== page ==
Throughout the Canadian territory of New Brunswick, the amount of individuals affected by a mysterious, cognitive disorder with lethal potential continues to increase.
Neurologic signs such as muscle wasting, hallucinations, visual impairments, cognitive decline, and irregular motions were initially observed in 2015 within a limited group of individuals, eventually expanding to encompass 48 cases.
However, a few medical professionals and nearby inhabitants argue that the quantity of people afflicted with the ailment is significantly greater, which could surpass 200.
In addition, an unusual number of those cases are in young people, who do not typically show dementia-like symptoms or signs of other neurological problems.
Moreover, an atypical proportion of these instances involve people in their youth, who usually do not exhibit indications resembling dementia or indications of other neurological issues.
“I am particularly concerned about the increase in numbers of young-onset and early-onset neurological syndrome,” neurologist Dr. Alier Marrero wrote wrote in a letter penned January 30, 2023, to New Brunswick’s federal public health officer, and the chief medical officer.
“Over the past year, I have been following 147 cases, between the ages of 17 and 80 years old. Out of those, 57 are early-onset cases and 41 are young-onset cases,” Dr. Marrero’s letter reads, the Toronto Star reported.
As of the year 2021, there were nine fatalities associated with the mysterious neurological disorder, according to the Daily Mail.
However, a federal inquiry, contemplating the role of pollutants in the environment as a potential factor, unexpectedly terminated during 2021.
The Public Health New Brunswick, a govenment agency, officially proclaimed in its conclusive report for February of 2022 that a particular condition had, “no evidence of a cluster of neurological syndrome of unknown cause,” the podcast Canadaland said.
“People who were part of this cluster displayed symptoms that varied significantly from case to case, and there was no evidence of a shared common illness or of a syndrome of unknown cause, therefore concluding its investigation into the matter,” the authors stated in the report.
However, Marrero and supporters of patients are not surrendering, and numerous individuals believe that the condition might be connected to the utilization of insecticides in the predominantly countryside region.
Glyphosate, a weedkiller employed in farming, the timber sector, and domestic herbicides, has garnered special attention.
Marrero warned in his January 2023 letter that recent lab testing on patients revealed “clear signs of glyphosate exposure” along with other substances connected to herbicides, the Guardian reported.
Marrero additionally pointed out that the existence of glyphosate could be associated with the proliferation of blue-green algae in water sources. “I am particularly concerned about the increase in numbers of young-onset and early-onset neurological syndrome.”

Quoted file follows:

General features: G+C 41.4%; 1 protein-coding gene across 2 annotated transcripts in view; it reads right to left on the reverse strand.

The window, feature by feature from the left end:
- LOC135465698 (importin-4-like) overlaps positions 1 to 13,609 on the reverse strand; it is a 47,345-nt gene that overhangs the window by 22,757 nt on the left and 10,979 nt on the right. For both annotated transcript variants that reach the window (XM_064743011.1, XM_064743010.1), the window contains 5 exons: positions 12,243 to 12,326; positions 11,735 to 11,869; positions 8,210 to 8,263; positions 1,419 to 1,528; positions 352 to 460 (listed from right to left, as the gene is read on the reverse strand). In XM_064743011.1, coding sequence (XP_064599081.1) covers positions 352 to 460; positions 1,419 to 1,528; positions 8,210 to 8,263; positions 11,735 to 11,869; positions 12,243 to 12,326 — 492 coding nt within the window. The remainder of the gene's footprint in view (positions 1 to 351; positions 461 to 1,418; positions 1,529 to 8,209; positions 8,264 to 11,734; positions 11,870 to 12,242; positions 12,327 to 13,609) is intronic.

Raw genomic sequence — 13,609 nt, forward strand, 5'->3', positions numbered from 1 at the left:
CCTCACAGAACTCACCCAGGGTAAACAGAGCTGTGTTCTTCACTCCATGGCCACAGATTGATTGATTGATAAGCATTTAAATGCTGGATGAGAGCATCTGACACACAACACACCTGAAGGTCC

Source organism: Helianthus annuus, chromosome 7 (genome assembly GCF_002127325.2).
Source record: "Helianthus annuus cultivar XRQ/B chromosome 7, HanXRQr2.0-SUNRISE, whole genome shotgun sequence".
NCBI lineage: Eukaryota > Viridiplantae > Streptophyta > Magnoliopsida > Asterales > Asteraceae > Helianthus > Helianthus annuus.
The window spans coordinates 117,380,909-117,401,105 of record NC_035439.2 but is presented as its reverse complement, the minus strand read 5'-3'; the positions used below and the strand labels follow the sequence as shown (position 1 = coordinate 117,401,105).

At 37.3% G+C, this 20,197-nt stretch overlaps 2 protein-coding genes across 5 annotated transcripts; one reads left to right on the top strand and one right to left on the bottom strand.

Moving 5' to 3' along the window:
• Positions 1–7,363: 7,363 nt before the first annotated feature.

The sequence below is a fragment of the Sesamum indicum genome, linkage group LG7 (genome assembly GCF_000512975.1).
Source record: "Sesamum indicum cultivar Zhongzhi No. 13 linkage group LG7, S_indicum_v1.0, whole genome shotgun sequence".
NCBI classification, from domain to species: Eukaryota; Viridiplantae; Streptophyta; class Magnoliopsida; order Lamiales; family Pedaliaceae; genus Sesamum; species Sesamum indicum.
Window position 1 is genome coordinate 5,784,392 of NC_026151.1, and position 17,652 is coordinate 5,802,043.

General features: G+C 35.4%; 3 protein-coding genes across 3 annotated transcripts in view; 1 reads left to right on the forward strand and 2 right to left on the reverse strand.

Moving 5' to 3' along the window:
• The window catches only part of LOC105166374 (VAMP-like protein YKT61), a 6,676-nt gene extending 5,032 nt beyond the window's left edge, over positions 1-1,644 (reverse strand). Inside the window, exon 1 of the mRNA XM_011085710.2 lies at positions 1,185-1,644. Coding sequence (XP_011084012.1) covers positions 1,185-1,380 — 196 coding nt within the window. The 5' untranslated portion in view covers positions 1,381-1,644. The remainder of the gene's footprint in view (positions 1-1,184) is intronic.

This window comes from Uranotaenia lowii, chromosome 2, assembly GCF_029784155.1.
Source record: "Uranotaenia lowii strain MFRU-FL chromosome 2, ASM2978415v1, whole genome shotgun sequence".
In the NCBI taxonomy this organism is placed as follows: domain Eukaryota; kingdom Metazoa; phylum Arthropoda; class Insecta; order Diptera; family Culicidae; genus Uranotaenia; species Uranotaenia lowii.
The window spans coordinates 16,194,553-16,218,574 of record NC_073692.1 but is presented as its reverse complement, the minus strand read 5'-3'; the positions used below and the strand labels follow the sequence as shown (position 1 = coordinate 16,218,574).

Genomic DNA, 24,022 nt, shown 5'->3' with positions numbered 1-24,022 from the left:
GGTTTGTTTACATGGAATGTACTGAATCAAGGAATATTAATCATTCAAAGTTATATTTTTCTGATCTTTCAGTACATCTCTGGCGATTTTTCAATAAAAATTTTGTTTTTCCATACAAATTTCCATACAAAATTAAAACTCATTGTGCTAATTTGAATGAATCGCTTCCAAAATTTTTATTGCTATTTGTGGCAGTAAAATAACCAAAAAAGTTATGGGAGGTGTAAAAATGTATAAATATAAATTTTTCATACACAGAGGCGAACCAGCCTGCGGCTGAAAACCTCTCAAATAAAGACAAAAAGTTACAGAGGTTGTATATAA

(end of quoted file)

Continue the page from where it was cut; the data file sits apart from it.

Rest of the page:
Glyphosate contains phosphorous that can stimulate blooms of blue-green algae, a type of cyanobacteria that can sicken people and kill animals, including pets.
Glyphosate includes phosphorous that has the potential to trigger the growth of a type of cyanobacteria such as blue-green algae that can cause illness in humans and deaths in animals, such as domesticated pet animals.
Advocates argue that the actual amount of incidences is no less than 200, and some victims have been confirmed to have been exposed to various pollutants in the environment, such as glyphosate, surpassing the average threshold by up to 40 times.
There are advocates who support patients that are questioning whether the closure of the case may be influenced by external forces, such as the influence exerted by industry corporations or other organizations.
However, they refuse to give up: A committed collective of patients and their loved ones from New Brunswick are urging the national and regional government to initiate a comprehensive inquiry into the condition.
“We are formally demanding that federal Health Minister Jean-Yves Duclos unmuzzle Canadian scientists and direct the Public Health Agency of Canada to uphold the Canada Health Act and reinstate federal experts into the investigation,” An advocate named Steve Ellis said to the Toronto Star.
The dad of Ellis, Roger Ellis, was among the initial 48 cases of the neurologic ailment.
“For almost a year, we were led to believe that a thorough and unbiased public health investigation was in progress. We are here to tell you that that did not happen,” Stacie Cormier said, who’s also a patient advocate.
Gabrielle Cormier, who is Cormier’s stepdaughter, had to drop out of her higher education and relinquish her passion for ice dancing at 20 years old due to falling sick with cognitive decline, sight difficulties, and an incapacity to remain upright for longer than a couple of minutes, according to CTV News.
She made a last visit to an ice-skating rink in 2021.
She said to CTV News that “The reason we went to the rink again was because I was afraid that I was going to die and I wanted to be on the ice one last time.”